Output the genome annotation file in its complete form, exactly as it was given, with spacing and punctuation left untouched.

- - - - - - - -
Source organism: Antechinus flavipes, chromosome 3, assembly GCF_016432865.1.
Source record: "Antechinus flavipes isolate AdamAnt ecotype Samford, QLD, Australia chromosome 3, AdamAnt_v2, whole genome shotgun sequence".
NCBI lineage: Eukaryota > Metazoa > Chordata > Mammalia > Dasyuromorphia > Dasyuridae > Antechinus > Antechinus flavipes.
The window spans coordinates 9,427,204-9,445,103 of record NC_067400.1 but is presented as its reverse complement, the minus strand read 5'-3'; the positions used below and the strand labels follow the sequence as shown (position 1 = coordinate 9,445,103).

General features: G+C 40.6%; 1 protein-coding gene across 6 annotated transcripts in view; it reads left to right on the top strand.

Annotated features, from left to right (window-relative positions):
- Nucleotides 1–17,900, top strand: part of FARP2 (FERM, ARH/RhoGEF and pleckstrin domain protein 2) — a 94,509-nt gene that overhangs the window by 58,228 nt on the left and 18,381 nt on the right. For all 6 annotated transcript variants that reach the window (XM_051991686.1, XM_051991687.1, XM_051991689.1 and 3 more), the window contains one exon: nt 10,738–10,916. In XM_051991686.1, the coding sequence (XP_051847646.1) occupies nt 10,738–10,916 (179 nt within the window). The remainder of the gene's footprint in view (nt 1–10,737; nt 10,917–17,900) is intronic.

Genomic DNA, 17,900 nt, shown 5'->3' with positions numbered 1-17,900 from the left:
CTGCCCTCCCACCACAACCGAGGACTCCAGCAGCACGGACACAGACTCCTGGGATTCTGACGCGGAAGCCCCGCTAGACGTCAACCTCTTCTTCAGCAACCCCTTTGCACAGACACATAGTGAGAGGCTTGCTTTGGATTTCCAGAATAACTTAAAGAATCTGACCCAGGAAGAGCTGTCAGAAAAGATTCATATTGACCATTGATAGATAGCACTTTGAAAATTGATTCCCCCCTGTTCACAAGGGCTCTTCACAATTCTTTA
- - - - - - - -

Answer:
Source organism: Antechinus flavipes, chromosome 3, assembly GCF_016432865.1.
Source record: "Antechinus flavipes isolate AdamAnt ecotype Samford, QLD, Australia chromosome 3, AdamAnt_v2, whole genome shotgun sequence".
NCBI lineage: Eukaryota > Metazoa > Chordata > Mammalia > Dasyuromorphia > Dasyuridae > Antechinus > Antechinus flavipes.
The window spans coordinates 9,427,204-9,445,103 of record NC_067400.1 but is presented as its reverse complement, the minus strand read 5'-3'; the positions used below and the strand labels follow the sequence as shown (position 1 = coordinate 9,445,103).

General features: G+C 40.6%; 1 protein-coding gene across 6 annotated transcripts in view; it reads left to right on the top strand.

Annotated features, from left to right (window-relative positions):
- Nucleotides 1–17,900, top strand: part of FARP2 (FERM, ARH/RhoGEF and pleckstrin domain protein 2) — a 94,509-nt gene that overhangs the window by 58,228 nt on the left and 18,381 nt on the right. For all 6 annotated transcript variants that reach the window (XM_051991686.1, XM_051991687.1, XM_051991689.1 and 3 more), the window contains one exon: nt 10,738–10,916. In XM_051991686.1, the coding sequence (XP_051847646.1) occupies nt 10,738–10,916 (179 nt within the window). The remainder of the gene's footprint in view (nt 1–10,737; nt 10,917–17,900) is intronic.

Genomic DNA, 17,900 nt, shown 5'->3' with positions numbered 1-17,900 from the left:
CTGCCCTCCCACCACAACCGAGGACTCCAGCAGCACGGACACAGACTCCTGGGATTCTGACGCGGAAGCCCCGCTAGACGTCAACCTCTTCTTCAGCAACCCCTTTGCACAGACACATAGTGAGAGGCTTGCTTTGGATTTCCAGAATAACTTAAAGAATCTGACCCAGGAAGAGCTGTCAGAAAAGATTCATATTGACCATTGATAGATAGCACTTTGAAAATTGATTCCCCCCTGTTCACAAGGGCTCTTCACAATTCTTTA